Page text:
Report - Valdir Jorge



What an experience the Défi this year! According to the meteorological forecasts we would have a little bit of rain in the afternoon; in the morning we would even get some sunshine! What a joke! The rain started a little after 5 am and didn't stop for at least two hours!

Anyway, minutes before 6 am I was ready, I had my number 20 glued to my pants and I went to the start line with all the other participants. The highest number I saw was 138, so I think this year we had a lot less people taking part in this craziness of ours. I guess the rain was in good part responsible for the low number of participants...

Before the start we listened to some words of advice (about how dangerous the wet pavement was, etc.), did the traditional countdown and off we went into the dark and cold of the night.

Last year I finished the Défi in 11h23 so for this year my goal was to complete the event in less than eleven hours. I mean, that was my goal, because ten minutes into the race I had already changed my mind: now I just wanted to get to the end in one piece. If you were not there you won't believe how treacherous the wet pavement was. Skating in the dark, cold, wet and windy Section 1 took a heavy toll on me (and I imagine most everyone else).

I only fell once this year and it was a very minor thing. Just before mid-section of Section 1 there were two volunteers, they told us that the wooden bridge ahead was very slippery. So, I went very slow, took a lot of care, got onto the bridge and... Bang! I fell anyway! :-) But nothing other than my pride was hurt, so I just stood up and kept going. On the next bridge I didn't even think twice, I just grabbed the guardrail and pulled myself by hand to the other side... Editor's Note: The trick is to put on a real burst of speed *before* entering the bridge, so you can roll straight across without pushing.

My wife was once again with me this year, she was in our car and every fifteen or twenty kilometers we met, she gave me water and food, carried some of my things, it was a great help.

Last year I got to Pie-IX bridge four minutes before the limit (noon), this year my intention was to be there earlier than that but all the effort done in Section 1 made me arrive even later: it was already 12h13 when I finally reached the checkpoint under the bridge.

I continued for two kilometers more and met my wife for lunch. My daughter was also there. This year we had agreed that my wife would do the first three sections with me, and my daughter would do the other two on bike.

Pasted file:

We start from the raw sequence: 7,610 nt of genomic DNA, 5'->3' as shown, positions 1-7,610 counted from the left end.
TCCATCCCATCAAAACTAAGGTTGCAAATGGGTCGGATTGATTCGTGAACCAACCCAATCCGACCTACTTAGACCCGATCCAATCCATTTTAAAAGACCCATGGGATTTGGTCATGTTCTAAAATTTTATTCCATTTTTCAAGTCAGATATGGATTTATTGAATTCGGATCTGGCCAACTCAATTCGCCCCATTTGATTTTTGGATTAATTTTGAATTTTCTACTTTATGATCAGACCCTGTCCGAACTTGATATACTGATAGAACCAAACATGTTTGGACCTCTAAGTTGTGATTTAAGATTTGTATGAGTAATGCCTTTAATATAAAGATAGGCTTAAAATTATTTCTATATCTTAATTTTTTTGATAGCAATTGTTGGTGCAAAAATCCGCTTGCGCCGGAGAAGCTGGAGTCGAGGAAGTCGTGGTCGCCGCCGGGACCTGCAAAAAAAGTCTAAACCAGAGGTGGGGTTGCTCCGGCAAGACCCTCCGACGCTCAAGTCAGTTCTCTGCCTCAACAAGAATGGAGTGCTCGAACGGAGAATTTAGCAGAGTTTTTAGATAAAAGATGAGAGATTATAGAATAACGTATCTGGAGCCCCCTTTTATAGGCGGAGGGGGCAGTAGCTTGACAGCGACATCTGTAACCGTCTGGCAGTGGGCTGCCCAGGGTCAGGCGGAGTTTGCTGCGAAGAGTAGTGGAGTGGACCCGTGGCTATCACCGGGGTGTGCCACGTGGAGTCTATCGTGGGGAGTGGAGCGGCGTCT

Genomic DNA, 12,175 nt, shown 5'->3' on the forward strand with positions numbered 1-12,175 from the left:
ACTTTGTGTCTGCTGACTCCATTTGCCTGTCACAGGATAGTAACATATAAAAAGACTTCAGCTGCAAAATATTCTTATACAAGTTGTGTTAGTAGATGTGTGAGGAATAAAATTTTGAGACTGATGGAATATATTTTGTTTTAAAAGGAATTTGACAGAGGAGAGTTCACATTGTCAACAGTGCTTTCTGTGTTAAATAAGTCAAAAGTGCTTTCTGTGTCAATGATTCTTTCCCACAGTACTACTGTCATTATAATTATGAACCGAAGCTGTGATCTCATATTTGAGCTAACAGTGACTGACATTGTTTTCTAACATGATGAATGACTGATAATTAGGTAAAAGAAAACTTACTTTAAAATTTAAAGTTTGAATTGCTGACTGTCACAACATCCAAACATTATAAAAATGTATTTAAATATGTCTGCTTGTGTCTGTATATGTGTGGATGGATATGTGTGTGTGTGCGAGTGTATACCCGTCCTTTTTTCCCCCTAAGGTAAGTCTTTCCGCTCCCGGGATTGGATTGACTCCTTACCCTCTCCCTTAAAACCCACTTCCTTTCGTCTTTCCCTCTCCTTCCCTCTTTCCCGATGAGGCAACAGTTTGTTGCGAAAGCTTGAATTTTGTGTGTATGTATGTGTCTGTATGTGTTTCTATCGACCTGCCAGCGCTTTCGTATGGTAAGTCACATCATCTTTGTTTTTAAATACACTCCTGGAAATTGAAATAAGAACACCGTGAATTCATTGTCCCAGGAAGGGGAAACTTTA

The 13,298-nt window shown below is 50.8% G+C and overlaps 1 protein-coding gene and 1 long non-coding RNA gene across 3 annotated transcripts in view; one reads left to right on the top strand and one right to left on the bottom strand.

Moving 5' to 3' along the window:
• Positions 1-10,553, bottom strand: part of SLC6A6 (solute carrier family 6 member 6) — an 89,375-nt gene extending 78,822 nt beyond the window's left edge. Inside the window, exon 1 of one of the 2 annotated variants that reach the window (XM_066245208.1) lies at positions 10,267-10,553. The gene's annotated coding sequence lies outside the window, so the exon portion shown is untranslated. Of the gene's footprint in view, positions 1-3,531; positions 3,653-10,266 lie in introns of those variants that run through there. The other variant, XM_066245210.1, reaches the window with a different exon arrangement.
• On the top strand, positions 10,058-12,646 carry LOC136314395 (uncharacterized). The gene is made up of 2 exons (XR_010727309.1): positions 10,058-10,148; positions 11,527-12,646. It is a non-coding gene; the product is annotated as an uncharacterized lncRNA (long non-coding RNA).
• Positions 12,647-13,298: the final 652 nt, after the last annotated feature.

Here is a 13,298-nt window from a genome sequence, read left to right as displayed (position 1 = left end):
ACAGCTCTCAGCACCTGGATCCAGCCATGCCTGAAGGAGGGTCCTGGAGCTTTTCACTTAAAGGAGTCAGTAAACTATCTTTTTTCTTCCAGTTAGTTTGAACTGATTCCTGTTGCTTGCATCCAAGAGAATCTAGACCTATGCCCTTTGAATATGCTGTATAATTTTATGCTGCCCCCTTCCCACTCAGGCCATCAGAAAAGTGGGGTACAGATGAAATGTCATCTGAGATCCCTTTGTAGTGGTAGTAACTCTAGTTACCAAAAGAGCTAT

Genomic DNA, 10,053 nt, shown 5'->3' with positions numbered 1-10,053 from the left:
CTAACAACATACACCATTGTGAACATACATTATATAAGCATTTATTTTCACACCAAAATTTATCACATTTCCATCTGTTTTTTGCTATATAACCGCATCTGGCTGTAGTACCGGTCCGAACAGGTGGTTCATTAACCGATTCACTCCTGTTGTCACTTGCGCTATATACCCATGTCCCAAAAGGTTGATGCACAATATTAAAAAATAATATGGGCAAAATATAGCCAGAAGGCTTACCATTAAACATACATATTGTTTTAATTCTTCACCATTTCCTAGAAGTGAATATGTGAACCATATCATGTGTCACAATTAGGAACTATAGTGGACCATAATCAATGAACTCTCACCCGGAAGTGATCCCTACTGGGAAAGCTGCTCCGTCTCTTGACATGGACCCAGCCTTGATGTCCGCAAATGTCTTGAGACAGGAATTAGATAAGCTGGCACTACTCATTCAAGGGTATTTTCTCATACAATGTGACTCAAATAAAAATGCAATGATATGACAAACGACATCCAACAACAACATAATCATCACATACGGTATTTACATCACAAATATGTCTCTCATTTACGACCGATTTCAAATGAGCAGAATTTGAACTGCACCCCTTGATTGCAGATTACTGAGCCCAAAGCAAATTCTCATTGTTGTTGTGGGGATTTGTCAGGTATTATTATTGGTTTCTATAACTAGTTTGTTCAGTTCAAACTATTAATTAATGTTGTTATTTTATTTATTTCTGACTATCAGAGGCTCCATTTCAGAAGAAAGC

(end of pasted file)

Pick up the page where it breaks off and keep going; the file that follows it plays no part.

So, we had lunch, said our good-byes and off we went through Section 4. By now the pain in my feet was already slowing me down. It wasn't as bad as one year ago, but it was bad enough to make me go slower than I wanted. I also had to stop many times to rest and drink water.

Anyway, I got to the end of Section 4 ten minutes before the 2 pm limit and by now I knew that I would be able to finish. I sat down, accepted the water offered by the volunteers and rested for a few minutes.

Right before 2 pm we started the last phase of the Défi. It's the longest and usually the hardest. The wind blowing against you makes it very difficult to go forward and on top of that, all the pain and effort of 100 km start to feel very heavy on you.

I live near the Olympic Stadium, so when we got there my daughter and I said good-bye, she went home and I continued alone. This last part of the way I know very well, I take this bike path every day to go to work during the summer months.

Less than two minutes after leaving her I almost had a serious accident. The lights on Pie-IX are multi-phasic, so I patiently waited for the green light and then went on. At the same time someone in a car coming from Notre-Dame wanted to turn onto Pie-IX! He was totally wrong, the lights were red for him, but he came in anyway. Fortunately he saw me, had the time to react and turn away from me. Phew!

It was a little before 5h30 pm when I got to Wellington Street. I stopped at a bus shelter and my wife and kids appeared in our car, just like that! They gave me water and told me they would wait for me at the Auditorium.

After this final rest, I took to the street and did those last three kilometers. Only one thought was in my mind: to get to the finish line. Nothing else mattered now, just to get to the Auditorium! I finally arrived there at 5h41 pm, with a total time of 11h41. Mr. Fortier, his wife and another gentleman whose name escapes me now were there with my wife and kids to greet me. What a relief to get to the end unharmed after such a dangerous day!

We chatted a little while, the organizers gave us some fruit and we said good-bye. On the way back, on Wellington Street, we saw skaters 82 and 83 (who I had met a few times on the way) and 62. They were going to the Auditorium, but it was already past 6 pm, so they were too late for a medal. But they kept going anyway, it was their Défi and they wanted to finish it. Congratulations to them for having done that!

Words of thanks

Once again I want to take this opportunity to thank Mr. Fortier, his wife and all the volunteers who stayed in the rain, gave us water and guidance and cheered us on. What a wonderful group of people you all are!

Many thanks also go to my wife and my daughter who accompanied me and without whom I could never even think of undertaking such an event.

Valdir Jorge, #20